By Associate Professor Britt Klein MAPS, Co-Director, National eTherapy Centre Faculty of Life and Social Sciences, Swinburne University

It is a professional imperative that psychologists continue to play an instrumental role in developing new ways of providing services that are accessible, safe and capable of enhancing self-care management practices. Mental and behavioural health promotion, prevention, treatment and management-oriented interventions that are delivered via the internet or other electronic technologies, with or without human support, are termed e-Interventions, with the most common type being web-based interventions¹. Although e-Interventions will not grow into the ‘sum of all things', nor lead to a paradigm shift in psychological practice, they will play an integral part in reshaping our healthcare landscape over the next decade.

Healthcare systems and their related practices are by nature conservative, steeped in tradition and slow to change, however the field of e-Interventions has developed a critical mass that can no longer be easily ignored. With the emergence of a supportive e-Intervention infrastructure (initiatives such as the Commonwealth Department of Health and Ageing's (DoHA) Telephone Counselling, Self Help and Web-based Support Programmes measure, the National Broadband Network, the National E-Health Transition Authority) and the overarching healthcare reform agenda, the time is ripe for a proliferation of e-Interventions for the prevention, treatment and management of ill health, as well as the promotion of mental wellbeing.

Although psychologists have, by and large, led the way in developing and/or evaluating hundreds of e-Interventions, many of these have originated within the halls of academia while in professional practice psychologists have been seemingly reluctant to embrace e-mental health technologies. Psychologists are, however, in a prime position to lead the safe dissemination of e-Interventions into the ‘real world' by integrating them within daily practice, by advocating and championing their availability - especially for hard to reach populations (e.g., rural/remote, stigmatised, prison) - and by lobbying government regarding funding mechanisms.

¹For a general discussion regarding the multiple terms used to label and to define internet-supported interventions see Barak, Klein & Proudfoot (2009).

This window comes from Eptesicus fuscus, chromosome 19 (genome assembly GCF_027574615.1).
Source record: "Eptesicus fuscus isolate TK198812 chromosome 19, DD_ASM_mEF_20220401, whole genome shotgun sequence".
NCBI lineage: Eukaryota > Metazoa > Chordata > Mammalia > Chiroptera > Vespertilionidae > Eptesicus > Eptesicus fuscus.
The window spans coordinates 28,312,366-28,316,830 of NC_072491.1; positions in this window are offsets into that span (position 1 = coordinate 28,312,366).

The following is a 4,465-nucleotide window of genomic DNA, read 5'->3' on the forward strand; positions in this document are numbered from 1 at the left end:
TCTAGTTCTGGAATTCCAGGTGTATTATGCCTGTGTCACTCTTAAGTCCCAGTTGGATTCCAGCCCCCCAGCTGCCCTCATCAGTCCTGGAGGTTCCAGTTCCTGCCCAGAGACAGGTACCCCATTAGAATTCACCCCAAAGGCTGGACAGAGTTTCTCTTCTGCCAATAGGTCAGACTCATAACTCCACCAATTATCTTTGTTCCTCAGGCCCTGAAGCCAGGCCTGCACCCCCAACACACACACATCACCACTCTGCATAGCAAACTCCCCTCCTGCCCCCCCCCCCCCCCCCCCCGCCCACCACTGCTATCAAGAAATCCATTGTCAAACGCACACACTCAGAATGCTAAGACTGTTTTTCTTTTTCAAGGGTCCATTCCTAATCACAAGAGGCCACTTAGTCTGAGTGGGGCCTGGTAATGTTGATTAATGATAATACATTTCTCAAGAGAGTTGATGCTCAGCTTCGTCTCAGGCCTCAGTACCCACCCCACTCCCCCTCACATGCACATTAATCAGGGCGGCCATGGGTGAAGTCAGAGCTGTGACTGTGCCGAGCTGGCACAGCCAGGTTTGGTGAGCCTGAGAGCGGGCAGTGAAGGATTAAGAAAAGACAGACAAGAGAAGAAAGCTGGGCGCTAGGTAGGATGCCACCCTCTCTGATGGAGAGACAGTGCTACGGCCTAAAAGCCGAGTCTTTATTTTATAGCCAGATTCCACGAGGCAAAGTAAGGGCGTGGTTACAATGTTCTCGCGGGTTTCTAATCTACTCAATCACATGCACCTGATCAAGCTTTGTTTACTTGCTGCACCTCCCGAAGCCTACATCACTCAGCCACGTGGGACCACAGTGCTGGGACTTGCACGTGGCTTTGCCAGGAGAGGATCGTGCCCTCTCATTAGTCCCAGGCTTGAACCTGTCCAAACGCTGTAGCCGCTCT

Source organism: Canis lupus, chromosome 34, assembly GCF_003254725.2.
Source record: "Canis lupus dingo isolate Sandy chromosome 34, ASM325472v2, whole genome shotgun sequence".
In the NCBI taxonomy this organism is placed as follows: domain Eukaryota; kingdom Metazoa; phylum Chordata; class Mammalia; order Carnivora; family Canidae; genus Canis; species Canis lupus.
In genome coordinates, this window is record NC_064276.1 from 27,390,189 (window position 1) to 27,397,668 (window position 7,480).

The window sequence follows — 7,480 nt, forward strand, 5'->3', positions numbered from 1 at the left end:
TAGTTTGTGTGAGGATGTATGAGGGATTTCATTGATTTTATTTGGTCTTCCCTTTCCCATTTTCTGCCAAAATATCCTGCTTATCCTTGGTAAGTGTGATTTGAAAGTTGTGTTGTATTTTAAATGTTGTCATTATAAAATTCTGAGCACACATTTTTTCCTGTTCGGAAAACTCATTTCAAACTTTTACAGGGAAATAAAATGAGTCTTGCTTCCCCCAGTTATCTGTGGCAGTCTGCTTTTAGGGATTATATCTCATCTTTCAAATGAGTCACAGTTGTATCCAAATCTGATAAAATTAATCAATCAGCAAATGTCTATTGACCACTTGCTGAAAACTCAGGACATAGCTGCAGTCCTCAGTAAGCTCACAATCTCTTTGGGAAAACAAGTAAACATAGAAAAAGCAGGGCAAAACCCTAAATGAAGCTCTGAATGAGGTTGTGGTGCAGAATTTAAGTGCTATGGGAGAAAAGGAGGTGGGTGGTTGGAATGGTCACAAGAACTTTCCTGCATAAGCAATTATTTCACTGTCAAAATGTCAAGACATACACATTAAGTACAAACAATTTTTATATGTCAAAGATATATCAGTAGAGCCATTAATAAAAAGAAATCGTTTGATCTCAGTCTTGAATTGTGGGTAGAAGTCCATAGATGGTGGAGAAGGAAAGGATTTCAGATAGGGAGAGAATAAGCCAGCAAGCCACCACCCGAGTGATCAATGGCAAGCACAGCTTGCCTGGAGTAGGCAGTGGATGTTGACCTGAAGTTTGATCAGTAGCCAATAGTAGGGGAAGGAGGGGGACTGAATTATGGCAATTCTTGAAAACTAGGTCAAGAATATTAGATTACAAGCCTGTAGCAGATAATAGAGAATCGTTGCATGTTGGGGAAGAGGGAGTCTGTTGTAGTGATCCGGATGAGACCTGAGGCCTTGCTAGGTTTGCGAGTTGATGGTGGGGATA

Types of e-Interventions and their efficacy

e-Interventions have been applied to a vast selection of mental and physical health conditions spanning the health promotion, at risk/symptomatic and clinical spectrum. Results from hundreds of feasibility and evaluation trials firmly support their efficacy (e.g., Barak et al., 2008; Griffiths, Farrer & Christensen, in press; Marks, Kavanagh & Gega, 2007). The evidence is in and they do work!

Effective e-Interventions exist for depression, the anxiety disorders, alcohol and drug conditions, eating disorders and a variety of physical health conditions (e.g., insomnia, encopresis, diabetes, pain management, tinnitus), as well as the enhancement of wellbeing. The BEACON web portal (, developed by the Centre of Mental Health Research at the Australian National University, is an invaluable ‘must visit' website for practitioners and consumers alike that lists and provides expert review and quality ratings of e-Interventions.

Model of behaviour change

Many e-Intervention programs are based on cognitive behavioural treatments as they lend themselves very well to an online format. However, more recently IPT and psychoanalytic approaches have been explored with initial promising results. It was only last year that a theoretical model of behaviour change for internet interventions was published (see Ritterband, Thorndike, Cox, Kovatchev & Gonder-Frederick, 2009).

The Ritterband et al. model is based on multiple theories/models (e.g., health belief model, social learning, web-based design), empirical evidence and clinical experience proposing that effective internet interventions result in behaviour change and symptom improvement through nine nonlinear steps/components. Users' individual characteristics (e.g., demographics, beliefs), influenced by their environment (e.g., family), affect the use of the intervention program. Intervention usage is also influenced by the website program characteristics (e.g., interactivity), adherence to the intervention, and the support provided to assist the user (e.g., email). From here, the model predicts that website use brings about behavioural change through various mechanisms (e.g., acquisition of knowledge). Actual changes in behaviour lead to symptom improvement and treatment maintenance occurs via relapse prevention activities. This model helps practitioners and researchers better understand how behaviour changes might occur through the use of e-Interventions.

For whom are e-Interventions most appropriate?